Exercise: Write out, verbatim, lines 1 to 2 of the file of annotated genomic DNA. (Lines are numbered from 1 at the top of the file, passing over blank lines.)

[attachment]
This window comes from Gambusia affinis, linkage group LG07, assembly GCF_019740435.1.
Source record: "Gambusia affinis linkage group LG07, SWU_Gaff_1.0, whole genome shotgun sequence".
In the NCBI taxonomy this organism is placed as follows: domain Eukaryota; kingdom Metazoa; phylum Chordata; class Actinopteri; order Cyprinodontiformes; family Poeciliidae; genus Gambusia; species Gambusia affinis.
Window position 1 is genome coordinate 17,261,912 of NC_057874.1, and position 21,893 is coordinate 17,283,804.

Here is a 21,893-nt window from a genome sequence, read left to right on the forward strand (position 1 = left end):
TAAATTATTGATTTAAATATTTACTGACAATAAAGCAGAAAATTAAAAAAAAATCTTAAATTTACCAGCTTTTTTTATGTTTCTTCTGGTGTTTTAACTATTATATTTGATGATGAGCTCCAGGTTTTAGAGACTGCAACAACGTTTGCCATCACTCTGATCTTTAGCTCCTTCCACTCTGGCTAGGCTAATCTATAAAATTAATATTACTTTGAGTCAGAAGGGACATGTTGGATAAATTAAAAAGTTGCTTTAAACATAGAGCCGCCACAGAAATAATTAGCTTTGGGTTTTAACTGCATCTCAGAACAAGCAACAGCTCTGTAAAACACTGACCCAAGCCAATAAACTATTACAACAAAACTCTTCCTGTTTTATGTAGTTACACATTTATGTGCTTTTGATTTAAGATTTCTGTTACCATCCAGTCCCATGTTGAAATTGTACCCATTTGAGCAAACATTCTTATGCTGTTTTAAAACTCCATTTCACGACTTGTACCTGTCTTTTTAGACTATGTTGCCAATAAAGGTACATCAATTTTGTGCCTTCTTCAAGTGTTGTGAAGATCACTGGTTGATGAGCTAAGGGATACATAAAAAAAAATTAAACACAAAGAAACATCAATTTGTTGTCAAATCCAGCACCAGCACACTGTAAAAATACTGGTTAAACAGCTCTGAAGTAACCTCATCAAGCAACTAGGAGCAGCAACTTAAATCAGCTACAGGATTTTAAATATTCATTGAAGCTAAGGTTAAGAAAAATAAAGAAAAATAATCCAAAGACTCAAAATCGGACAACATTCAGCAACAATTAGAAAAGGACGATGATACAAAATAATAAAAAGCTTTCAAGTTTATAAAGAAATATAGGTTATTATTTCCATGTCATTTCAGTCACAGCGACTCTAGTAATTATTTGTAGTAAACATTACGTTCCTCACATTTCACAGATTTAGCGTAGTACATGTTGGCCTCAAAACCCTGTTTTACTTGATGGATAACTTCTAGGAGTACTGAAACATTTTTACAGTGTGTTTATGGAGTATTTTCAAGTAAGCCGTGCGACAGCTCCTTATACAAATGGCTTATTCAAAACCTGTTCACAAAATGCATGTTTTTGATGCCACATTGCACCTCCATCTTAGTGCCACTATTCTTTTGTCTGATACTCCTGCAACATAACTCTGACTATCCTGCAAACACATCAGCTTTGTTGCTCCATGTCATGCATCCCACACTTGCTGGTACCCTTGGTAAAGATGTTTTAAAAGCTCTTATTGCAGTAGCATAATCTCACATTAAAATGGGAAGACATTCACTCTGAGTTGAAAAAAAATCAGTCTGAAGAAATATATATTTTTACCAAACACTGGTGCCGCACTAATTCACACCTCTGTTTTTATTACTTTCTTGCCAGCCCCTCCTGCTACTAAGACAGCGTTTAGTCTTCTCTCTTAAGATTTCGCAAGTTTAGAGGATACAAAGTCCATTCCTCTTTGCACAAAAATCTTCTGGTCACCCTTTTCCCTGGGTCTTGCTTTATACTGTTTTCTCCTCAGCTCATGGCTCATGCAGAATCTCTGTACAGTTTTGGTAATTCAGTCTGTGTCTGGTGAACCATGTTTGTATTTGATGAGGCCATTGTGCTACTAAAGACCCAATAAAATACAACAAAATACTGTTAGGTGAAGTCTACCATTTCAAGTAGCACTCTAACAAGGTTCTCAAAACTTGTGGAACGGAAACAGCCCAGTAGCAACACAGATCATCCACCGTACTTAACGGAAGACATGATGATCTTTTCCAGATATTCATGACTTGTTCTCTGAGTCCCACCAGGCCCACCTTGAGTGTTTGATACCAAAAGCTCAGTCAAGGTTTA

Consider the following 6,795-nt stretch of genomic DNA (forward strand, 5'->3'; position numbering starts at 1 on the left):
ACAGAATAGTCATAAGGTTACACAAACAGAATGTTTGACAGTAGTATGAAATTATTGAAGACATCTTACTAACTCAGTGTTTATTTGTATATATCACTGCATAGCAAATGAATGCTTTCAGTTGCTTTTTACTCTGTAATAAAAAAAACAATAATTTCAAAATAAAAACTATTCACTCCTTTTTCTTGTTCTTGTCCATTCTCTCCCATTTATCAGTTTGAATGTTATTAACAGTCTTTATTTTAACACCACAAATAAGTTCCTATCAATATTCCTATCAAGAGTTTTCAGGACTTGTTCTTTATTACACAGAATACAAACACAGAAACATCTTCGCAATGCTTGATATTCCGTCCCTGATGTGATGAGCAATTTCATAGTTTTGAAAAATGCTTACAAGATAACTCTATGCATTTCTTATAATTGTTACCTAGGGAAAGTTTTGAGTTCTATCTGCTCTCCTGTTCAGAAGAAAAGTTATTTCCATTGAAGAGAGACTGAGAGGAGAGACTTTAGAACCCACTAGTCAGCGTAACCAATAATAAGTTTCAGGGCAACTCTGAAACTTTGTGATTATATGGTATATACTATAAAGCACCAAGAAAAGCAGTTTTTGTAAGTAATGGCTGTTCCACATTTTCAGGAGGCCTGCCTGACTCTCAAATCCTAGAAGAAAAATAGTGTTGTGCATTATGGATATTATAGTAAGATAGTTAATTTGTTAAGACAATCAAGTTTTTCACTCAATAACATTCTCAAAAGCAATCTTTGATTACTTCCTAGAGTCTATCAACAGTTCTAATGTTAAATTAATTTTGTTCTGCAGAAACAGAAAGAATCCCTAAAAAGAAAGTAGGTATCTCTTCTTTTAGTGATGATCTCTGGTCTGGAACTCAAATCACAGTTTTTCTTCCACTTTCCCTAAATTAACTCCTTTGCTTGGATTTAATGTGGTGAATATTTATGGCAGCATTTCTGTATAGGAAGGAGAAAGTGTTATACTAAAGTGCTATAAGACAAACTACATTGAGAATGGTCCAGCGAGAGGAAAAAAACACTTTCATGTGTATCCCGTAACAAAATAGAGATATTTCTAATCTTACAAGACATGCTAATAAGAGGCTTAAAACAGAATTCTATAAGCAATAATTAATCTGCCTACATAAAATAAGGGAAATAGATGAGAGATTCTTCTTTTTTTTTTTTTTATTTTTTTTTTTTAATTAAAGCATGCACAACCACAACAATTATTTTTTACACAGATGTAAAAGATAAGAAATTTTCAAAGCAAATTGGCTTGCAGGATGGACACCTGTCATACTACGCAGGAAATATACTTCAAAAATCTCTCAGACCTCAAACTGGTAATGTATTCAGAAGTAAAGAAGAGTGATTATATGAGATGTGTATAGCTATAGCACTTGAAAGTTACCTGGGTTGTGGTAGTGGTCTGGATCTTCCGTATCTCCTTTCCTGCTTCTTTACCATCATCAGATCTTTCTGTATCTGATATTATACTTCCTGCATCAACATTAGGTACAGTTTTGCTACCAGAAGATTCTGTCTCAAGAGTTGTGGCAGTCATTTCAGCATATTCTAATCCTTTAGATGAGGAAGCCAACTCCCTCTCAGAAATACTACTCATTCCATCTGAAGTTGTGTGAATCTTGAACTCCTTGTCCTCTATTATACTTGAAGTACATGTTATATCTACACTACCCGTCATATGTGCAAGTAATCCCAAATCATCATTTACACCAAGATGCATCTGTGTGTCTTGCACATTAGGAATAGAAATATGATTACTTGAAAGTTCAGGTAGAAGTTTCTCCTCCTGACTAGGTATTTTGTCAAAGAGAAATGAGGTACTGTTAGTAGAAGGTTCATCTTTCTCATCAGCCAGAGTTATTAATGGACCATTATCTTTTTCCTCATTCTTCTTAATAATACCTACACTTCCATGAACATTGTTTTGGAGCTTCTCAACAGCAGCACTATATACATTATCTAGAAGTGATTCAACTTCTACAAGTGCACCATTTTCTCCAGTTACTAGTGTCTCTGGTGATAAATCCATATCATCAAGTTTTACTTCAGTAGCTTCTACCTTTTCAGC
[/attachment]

This window comes from Gambusia affinis, linkage group LG07, assembly GCF_019740435.1.
Source record: "Gambusia affinis linkage group LG07, SWU_Gaff_1.0, whole genome shotgun sequence".